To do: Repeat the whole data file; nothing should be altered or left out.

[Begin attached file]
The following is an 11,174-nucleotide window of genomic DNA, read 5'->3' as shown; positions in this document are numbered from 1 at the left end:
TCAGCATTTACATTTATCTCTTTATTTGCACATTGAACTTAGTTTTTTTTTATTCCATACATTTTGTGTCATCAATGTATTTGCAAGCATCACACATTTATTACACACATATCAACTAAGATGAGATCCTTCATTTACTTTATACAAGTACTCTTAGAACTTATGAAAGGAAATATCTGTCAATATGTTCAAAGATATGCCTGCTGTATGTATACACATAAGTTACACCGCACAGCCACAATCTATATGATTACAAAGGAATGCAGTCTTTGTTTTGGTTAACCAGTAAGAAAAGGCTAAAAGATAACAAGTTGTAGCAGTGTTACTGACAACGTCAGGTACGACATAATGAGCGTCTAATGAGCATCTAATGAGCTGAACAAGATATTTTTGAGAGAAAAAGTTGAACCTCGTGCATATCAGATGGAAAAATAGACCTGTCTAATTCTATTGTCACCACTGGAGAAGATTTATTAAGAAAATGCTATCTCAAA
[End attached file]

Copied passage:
The following is an 11,174-nucleotide window of genomic DNA, read 5'->3' as shown; positions in this document are numbered from 1 at the left end:
TCAGCATTTACATTTATCTCTTTATTTGCACATTGAACTTAGTTTTTTTTTATTCCATACATTTTGTGTCATCAATGTATTTGCAAGCATCACACATTTATTACACACATATCAACTAAGATGAGATCCTTCATTTACTTTATACAAGTACTCTTAGAACTTATGAAAGGAAATATCTGTCAATATGTTCAAAGATATGCCTGCTGTATGTATACACATAAGTTACACCGCACAGCCACAATCTATATGATTACAAAGGAATGCAGTCTTTGTTTTGGTTAACCAGTAAGAAAAGGCTAAAAGATAACAAGTTGTAGCAGTGTTACTGACAACGTCAGGTACGACATAATGAGCGTCTAATGAGCATCTAATGAGCTGAACAAGATATTTTTGAGAGAAAAAGTTGAACCTCGTGCATATCAGATGGAAAAATAGACCTGTCTAATTCTATTGTCACCACTGGAGAAGATTTATTAAGAAAATGCTATCTCAAA